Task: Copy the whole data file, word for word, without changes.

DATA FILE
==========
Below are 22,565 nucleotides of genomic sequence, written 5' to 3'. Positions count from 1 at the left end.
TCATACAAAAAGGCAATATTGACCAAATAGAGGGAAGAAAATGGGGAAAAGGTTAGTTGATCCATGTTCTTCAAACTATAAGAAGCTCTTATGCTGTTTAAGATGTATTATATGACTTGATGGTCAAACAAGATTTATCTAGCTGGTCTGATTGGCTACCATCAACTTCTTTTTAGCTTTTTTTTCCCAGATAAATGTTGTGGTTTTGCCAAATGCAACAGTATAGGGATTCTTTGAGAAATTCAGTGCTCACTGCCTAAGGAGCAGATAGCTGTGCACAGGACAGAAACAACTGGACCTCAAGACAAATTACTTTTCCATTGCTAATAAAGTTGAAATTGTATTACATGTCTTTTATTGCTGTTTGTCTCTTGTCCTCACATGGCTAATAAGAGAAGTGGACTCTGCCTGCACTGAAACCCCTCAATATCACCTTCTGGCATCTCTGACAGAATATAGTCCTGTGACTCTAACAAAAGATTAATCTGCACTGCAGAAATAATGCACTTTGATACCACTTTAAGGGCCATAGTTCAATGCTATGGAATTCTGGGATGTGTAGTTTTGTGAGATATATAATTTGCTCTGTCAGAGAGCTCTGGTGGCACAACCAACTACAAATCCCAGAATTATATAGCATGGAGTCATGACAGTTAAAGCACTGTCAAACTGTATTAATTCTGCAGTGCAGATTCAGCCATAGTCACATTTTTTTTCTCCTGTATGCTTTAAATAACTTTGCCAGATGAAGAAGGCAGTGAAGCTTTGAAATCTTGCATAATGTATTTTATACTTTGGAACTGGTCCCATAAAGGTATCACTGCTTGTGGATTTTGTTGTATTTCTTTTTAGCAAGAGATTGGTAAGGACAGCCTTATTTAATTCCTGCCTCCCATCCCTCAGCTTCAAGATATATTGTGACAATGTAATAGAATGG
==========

Below are 22,565 nucleotides of genomic sequence, written 5' to 3'. Positions count from 1 at the left end.
TCATACAAAAAGGCAATATTGACCAAATAGAGGGAAGAAAATGGGGAAAAGGTTAGTTGATCCATGTTCTTCAAACTATAAGAAGCTCTTATGCTGTTTAAGATGTATTATATGACTTGATGGTCAAACAAGATTTATCTAGCTGGTCTGATTGGCTACCATCAACTTCTTTTTAGCTTTTTTTTCCCAGATAAATGTTGTGGTTTTGCCAAATGCAACAGTATAGGGATTCTTTGAGAAATTCAGTGCTCACTGCCTAAGGAGCAGATAGCTGTGCACAGGACAGAAACAACTGGACCTCAAGACAAATTACTTTTCCATTGCTAATAAAGTTGAAATTGTATTACATGTCTTTTATTGCTGTTTGTCTCTTGTCCTCACATGGCTAATAAGAGAAGTGGACTCTGCCTGCACTGAAACCCCTCAATATCACCTTCTGGCATCTCTGACAGAATATAGTCCTGTGACTCTAACAAAAGATTAATCTGCACTGCAGAAATAATGCACTTTGATACCACTTTAAGGGCCATAGTTCAATGCTATGGAATTCTGGGATGTGTAGTTTTGTGAGATATATAATTTGCTCTGTCAGAGAGCTCTGGTGGCACAACCAACTACAAATCCCAGAATTATATAGCATGGAGTCATGACAGTTAAAGCACTGTCAAACTGTATTAATTCTGCAGTGCAGATTCAGCCATAGTCACATTTTTTTTCTCCTGTATGCTTTAAATAACTTTGCCAGATGAAGAAGGCAGTGAAGCTTTGAAATCTTGCATAATGTATTTTATACTTTGGAACTGGTCCCATAAAGGTATCACTGCTTGTGGATTTTGTTGTATTTCTTTTTAGCAAGAGATTGGTAAGGACAGCCTTATTTAATTCCTGCCTCCCATCCCTCAGCTTCAAGATATATTGTGACAATGTAATAGAATGG